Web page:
The Southwestern Historical Quarterly, Volume 16, July 1912 - April, 1913 Page: 52
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The Southwestern Historical Quarterly
and one major.' Shortly after the passage of this act, another
ordinance was adopted empowering the commander-in-chief to ac-
cept the services of five thousand auxiliary volunteers.2
Those who enlisted for the duration of the war received the
same pay, clothing, and wages as was allowed by the United States
in the war of 1812, besides bounties in money and valuable tracts
of rich land. The auxiliaries from the United States, it may be
noted, were also permitted to choose their own company officers.
By the decree of December 5 a bounty of six hundred and forty
acres was promised those who served throughout the war; those
enlisting for three months received a bounty of three hundred and
twenty acres; those enlisting for a shorter period received no
bounty, otherwise their status was similar to that of the perma-
nent volunteers.3 Later an ordinance of March 10 increased the
bounty of those serving twelve months or during the war to twelve
hundred and eighty acres; those serving nine months received nine
hundred and sixty acres; while six hundred and forty acres were
received for six months' service, and three hundred and twenty
acres for three months' military service.4 Those entering the
service of Texas after July 1 were to receive a quantity of land in
proportion to their services.5
At the suggestion of Fannin provision was made by the Council
for a battalion of cavalry to consist of three hundred and eighty-
four men, rank and file,, divided into six companies: arms and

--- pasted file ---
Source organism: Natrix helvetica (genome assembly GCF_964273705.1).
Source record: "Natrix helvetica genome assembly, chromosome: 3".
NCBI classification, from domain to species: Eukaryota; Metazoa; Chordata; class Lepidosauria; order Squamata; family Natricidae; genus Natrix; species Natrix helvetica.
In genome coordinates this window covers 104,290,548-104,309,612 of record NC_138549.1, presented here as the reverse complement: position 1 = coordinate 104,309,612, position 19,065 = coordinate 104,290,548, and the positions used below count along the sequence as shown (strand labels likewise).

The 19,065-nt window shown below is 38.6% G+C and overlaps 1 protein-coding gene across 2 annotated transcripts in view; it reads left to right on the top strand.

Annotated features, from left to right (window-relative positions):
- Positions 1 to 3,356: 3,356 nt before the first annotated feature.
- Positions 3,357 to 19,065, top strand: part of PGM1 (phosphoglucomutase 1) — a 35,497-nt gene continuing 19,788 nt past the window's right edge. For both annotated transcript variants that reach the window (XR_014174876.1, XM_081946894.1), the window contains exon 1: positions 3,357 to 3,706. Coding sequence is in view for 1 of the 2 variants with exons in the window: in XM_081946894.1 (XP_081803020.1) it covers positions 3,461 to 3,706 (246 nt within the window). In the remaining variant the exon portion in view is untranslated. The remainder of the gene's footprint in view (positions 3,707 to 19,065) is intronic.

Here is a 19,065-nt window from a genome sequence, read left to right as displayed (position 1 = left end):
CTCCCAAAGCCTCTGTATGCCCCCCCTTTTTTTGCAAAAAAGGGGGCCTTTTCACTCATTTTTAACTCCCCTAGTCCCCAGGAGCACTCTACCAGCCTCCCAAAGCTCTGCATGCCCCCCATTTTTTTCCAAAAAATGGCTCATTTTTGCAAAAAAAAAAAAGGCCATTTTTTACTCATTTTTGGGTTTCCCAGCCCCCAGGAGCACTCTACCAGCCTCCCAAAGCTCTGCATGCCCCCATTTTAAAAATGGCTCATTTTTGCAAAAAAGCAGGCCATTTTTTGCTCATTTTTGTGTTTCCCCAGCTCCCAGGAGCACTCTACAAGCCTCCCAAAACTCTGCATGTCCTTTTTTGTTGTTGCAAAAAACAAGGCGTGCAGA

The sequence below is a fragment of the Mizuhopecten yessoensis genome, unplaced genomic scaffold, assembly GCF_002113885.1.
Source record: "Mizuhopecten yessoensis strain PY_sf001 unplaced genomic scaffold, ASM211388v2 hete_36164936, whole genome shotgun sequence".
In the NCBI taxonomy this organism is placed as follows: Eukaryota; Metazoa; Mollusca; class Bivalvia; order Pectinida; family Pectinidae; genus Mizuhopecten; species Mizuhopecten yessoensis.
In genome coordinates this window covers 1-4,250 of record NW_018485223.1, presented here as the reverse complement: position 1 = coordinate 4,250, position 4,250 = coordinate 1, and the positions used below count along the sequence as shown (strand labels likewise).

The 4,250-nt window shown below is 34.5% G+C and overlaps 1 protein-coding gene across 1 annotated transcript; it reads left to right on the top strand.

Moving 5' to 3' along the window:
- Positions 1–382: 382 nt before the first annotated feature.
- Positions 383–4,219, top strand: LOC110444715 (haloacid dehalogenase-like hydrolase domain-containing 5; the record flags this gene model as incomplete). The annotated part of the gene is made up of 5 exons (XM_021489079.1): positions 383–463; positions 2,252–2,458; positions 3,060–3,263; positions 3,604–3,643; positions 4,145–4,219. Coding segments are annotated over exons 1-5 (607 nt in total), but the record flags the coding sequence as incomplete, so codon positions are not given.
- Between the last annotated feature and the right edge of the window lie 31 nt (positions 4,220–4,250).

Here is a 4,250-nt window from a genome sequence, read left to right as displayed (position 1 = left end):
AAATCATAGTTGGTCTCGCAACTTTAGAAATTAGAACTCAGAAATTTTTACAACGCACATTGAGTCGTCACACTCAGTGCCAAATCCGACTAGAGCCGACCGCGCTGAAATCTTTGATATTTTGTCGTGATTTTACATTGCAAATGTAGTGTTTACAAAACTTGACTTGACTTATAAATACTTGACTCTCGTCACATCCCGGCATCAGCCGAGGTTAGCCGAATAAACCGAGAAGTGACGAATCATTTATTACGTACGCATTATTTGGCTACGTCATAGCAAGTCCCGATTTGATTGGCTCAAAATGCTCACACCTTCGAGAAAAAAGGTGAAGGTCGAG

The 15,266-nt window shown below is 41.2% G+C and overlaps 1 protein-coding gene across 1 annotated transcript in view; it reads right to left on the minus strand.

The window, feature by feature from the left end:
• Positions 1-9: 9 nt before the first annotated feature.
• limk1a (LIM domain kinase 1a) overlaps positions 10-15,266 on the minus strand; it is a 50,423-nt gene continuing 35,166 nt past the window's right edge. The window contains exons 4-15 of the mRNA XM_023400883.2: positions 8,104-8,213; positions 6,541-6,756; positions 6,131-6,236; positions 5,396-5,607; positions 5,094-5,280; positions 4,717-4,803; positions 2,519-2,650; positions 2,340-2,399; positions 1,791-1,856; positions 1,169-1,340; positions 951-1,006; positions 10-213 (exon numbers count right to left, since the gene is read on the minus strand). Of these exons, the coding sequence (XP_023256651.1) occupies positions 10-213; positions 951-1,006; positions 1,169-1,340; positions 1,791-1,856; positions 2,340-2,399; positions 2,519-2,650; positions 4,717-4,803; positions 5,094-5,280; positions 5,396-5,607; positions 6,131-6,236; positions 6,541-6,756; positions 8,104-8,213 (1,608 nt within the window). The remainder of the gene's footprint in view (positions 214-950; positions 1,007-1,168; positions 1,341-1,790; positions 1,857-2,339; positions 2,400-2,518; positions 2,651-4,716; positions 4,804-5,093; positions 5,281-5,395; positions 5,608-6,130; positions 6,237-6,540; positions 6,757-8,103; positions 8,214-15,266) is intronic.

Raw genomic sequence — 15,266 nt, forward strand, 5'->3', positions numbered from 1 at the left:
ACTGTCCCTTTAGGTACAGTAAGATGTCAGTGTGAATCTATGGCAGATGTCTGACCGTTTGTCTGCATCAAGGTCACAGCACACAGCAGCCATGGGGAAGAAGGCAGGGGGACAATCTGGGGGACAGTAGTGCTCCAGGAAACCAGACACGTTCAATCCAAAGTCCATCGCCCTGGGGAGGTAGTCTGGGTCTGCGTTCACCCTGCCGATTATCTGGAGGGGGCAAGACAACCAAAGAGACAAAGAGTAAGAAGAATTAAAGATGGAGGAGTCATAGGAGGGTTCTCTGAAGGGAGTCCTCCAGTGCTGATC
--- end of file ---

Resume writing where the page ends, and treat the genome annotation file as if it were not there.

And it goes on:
uniforms were also prescribed. The members of this force were
to receive the same pay as cavalry in the service of the United
States and a bounty of six hundred and forty acres of land.6
Attention has already been called to the services of General
Chambers in recruiting volunteers for his "Army of Reserve";
'Ordinances and Decrees, 48.
8Cf. THIE QUARTERLY, IX, 233, note 3. President Burnet, in his first
message to the Texan Congress, October 4, 1836, recommended the pro-
priety of withholding all inducements to enlistments for short periods
of time. The message is printed in Niles' Register, LI, 189-191. The
correspondent of the Courier and Enquirer, November 21, 1836, wrote
from New Orleans that treasury bills of volunteers could be cashed in
that city only in small quantities and at an enormous discount.
'Ordinances and Decrees, 92.
'Proceedings of Convention, 74-75.
THE QUARTERLY, IX, 234.
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Texas State Historical Association. The Southwestern Historical Quarterly, Volume 16, July 1912 - April, 1913, periodical, 1913; Austin, Texas. (texashistory.unt.edu/ark:/67531/metapth101058/m1/58/: accessed June 23, 2017), University of North Texas Libraries, The Portal to Texas History, texashistory.unt.edu; crediting Texas State Historical Association.